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Do you think you have what it takes to volunteer as a tribute at your district’s reaping?

Many of us watched Katniss Everdeen fight for her life in the original “Hunger Games” film (or read about it in Suzanne Collins’ young adult novel). The teenage protagonist sparked rebellion within her dystopian society and became a symbol of hope for all of Panem’s citizens. Imagine yourself in her place: fighting not only for your own life but also for the people you love. If you’ve ever wondered what your odds of surviving one of the Games might be, we’ve got you covered.

Certain types of characters fared better than others because of natural (or training) advantages. Keep in mind, physical capability doesn’t always dominate mental trickery. Before you get too worried about seeing your name in the reaping ball, continue reading see what we uncovered about the odds of surviving “The Hunger Games.”

May the Odds Be Ever in Your Favor

Tragic Traits

It was a close call, but after examining 57 deaths across the film franchise, women had a slight advantage at surviving over men. We lost several powerful female characters over the course of the series (remember Rue?), but men who died in various stages of the Games pushed their odds over the edge.

Not that race or ethnicity matters when your name comes out of the reaping ball, but more than three-quarters of the characters who died over the course of the Games were Caucasian. There were some we were bound to miss, like Prim, and others we were glad to bid farewell. So long, President Snow!

When it came to age, “The Hunger Games” did not discriminate (characters need only be 12 years old to have their name placed in the reaping ball). More than 1 in 10 characters who lost their lives over the course of the Games were only 14 years old, while most (over 15%) were in their 20s. Katniss was just 16 years old the first time she volunteered as tribute.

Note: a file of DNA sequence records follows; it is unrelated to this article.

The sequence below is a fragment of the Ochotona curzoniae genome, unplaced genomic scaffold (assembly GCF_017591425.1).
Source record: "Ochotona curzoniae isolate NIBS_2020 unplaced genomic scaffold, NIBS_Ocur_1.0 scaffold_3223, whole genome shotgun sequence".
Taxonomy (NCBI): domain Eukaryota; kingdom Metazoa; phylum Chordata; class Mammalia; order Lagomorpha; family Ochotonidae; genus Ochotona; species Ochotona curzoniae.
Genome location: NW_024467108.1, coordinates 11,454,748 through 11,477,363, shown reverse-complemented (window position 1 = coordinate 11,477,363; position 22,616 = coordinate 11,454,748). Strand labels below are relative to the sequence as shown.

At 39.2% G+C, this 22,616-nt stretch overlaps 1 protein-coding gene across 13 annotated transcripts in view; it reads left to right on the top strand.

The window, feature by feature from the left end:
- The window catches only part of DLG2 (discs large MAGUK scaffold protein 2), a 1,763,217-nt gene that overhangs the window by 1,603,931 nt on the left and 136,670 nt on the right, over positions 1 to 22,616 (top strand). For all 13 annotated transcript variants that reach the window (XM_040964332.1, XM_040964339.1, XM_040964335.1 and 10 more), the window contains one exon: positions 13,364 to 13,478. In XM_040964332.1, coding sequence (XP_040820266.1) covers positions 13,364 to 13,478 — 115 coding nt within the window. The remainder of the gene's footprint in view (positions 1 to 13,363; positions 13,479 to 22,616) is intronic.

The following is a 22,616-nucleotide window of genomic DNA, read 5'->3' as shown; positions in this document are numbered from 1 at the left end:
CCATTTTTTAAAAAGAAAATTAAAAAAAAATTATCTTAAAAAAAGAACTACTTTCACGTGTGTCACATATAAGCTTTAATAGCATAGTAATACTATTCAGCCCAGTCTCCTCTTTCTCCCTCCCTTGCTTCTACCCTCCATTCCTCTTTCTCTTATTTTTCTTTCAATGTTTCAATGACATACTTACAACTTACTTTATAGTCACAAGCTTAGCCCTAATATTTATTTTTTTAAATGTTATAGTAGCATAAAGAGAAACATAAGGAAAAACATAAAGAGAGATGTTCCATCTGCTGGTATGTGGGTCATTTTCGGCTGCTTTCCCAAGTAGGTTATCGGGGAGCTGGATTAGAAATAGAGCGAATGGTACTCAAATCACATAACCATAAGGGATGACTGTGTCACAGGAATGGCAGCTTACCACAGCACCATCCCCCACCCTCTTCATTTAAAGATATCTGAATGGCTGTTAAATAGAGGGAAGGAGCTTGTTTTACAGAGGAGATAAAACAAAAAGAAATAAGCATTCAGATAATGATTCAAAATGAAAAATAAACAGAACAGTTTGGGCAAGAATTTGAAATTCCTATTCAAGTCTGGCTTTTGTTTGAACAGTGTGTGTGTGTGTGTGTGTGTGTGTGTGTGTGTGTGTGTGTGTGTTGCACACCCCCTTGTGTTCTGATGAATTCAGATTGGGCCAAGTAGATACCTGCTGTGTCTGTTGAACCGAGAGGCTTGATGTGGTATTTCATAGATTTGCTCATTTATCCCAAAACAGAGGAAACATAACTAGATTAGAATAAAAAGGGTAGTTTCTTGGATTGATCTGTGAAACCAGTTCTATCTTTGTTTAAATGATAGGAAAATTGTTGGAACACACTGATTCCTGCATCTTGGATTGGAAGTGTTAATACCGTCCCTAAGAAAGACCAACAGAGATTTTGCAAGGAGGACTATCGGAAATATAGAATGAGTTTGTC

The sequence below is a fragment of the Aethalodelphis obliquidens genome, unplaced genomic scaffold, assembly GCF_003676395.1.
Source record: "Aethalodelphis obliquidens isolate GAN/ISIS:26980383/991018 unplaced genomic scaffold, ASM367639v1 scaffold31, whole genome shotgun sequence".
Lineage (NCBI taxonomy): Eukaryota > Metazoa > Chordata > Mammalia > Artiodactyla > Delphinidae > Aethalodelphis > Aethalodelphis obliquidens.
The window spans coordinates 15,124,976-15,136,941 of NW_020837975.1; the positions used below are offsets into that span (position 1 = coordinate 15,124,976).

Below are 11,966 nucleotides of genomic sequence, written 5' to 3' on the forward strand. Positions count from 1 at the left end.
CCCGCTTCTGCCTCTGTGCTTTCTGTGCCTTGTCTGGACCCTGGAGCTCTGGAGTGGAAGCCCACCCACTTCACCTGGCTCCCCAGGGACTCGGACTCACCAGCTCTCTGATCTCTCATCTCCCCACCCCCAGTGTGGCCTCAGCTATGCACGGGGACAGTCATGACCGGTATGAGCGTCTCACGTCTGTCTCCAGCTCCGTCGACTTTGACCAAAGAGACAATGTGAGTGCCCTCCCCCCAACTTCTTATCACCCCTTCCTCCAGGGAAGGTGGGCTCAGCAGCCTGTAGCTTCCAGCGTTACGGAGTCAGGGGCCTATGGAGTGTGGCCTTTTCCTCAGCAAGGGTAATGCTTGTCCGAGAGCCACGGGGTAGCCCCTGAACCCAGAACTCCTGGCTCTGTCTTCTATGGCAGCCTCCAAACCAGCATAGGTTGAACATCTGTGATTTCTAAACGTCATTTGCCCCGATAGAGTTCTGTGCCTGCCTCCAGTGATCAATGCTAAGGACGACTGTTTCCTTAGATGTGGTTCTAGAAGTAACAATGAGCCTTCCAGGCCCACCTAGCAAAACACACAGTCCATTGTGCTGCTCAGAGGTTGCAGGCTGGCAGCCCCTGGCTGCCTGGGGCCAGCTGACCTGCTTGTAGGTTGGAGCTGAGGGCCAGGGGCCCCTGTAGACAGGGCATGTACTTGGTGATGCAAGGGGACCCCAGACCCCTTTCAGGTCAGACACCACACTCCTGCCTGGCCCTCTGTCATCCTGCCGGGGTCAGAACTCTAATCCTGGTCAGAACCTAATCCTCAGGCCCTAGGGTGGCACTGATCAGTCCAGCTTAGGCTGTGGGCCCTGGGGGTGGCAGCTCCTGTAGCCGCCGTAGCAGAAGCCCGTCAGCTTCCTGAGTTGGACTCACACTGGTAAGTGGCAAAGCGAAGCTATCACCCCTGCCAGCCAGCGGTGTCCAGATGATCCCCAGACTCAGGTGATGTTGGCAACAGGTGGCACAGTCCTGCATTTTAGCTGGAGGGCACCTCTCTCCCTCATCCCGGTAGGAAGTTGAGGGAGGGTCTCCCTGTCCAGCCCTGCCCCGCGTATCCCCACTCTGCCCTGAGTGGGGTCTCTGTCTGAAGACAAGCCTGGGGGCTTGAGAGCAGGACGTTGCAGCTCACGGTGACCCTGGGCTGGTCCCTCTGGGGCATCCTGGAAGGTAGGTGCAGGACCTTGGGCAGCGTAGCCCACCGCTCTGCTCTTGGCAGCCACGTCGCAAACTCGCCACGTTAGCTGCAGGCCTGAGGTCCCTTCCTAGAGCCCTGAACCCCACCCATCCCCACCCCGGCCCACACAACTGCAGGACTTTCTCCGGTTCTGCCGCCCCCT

When It Doesn’t Matter Where You Came From

District Deaths

The movies make it abundantly clear: being from a more privileged district has its perks. Districts 1 and 2 have what Haymitch describes in the first film as “careers” – tributes who train their whole lives and, after that, compete for the supposed privilege to volunteer. We discovered extra training didn’t save these careers from death, however. Unprepared tributes from other districts were just as likely (or even more so) to die over the course of the Games and subsequent rebellions across Panem.

District 13 – which is the basis of the final book and final two films in the series – had the highest body count of them all. With seven total deaths (including that of the district leader, the duplicitous President Coin), District 13 was followed by the Capitol itself for the highest death toll. With the death of Games creator Seneca Crane in the very first film, we knew no one would be safe.

District 12 – the impoverished mining sector of Panem that Peeta and Katniss helped put on the map – had the lowest number of deaths over the course of the films, with just one. Primrose Everdeen, Katniss’ younger sister and the person she volunteered in place of, ultimately died in the final film.

When the Cannons Go Off

The Odds Were Never In Your Favor

Despite “The Hunger Games” ending in a violent rebellion, you may have higher odds fighting in the war against the Capitol than in the actual Games themselves.

“The Hunger Games” began with a bang, acquiring the highest death toll in all four films. Over the course of the first Games and during the initial political uprisings, 23 characters died for nearly a 40% mortality rate. This forced Katniss and Peeta to compete again. The sequel, “Catching Fire,” had just one fewer cannonball of doom with 22 total deaths.

Cut that number nearly in half, as the mortality rate in “Mockingjay – Part 2” dropped to just above 20% with 12 deaths. All considering, your odds of getting through “Mockingjay – Part 1” would have been the best overall, with a mortality rate of less than 2% and only one noted death.

Play to Your Strengths

When push comes to shove, you probably won’t volunteer for the Hunger Games by choice, and you wouldn’t hope for your name to be drawn from the reaping ball, either. While you might do slightly better as a woman versus a man, the reality is – no one is safe from the Hunger Games.

Methodology

We examined 57 deaths in “The Hunger Games” film franchise. Some character deaths happened as a part of the plot of the movie and were not a part of the Hunger Games. Those deaths were included in our calculations.

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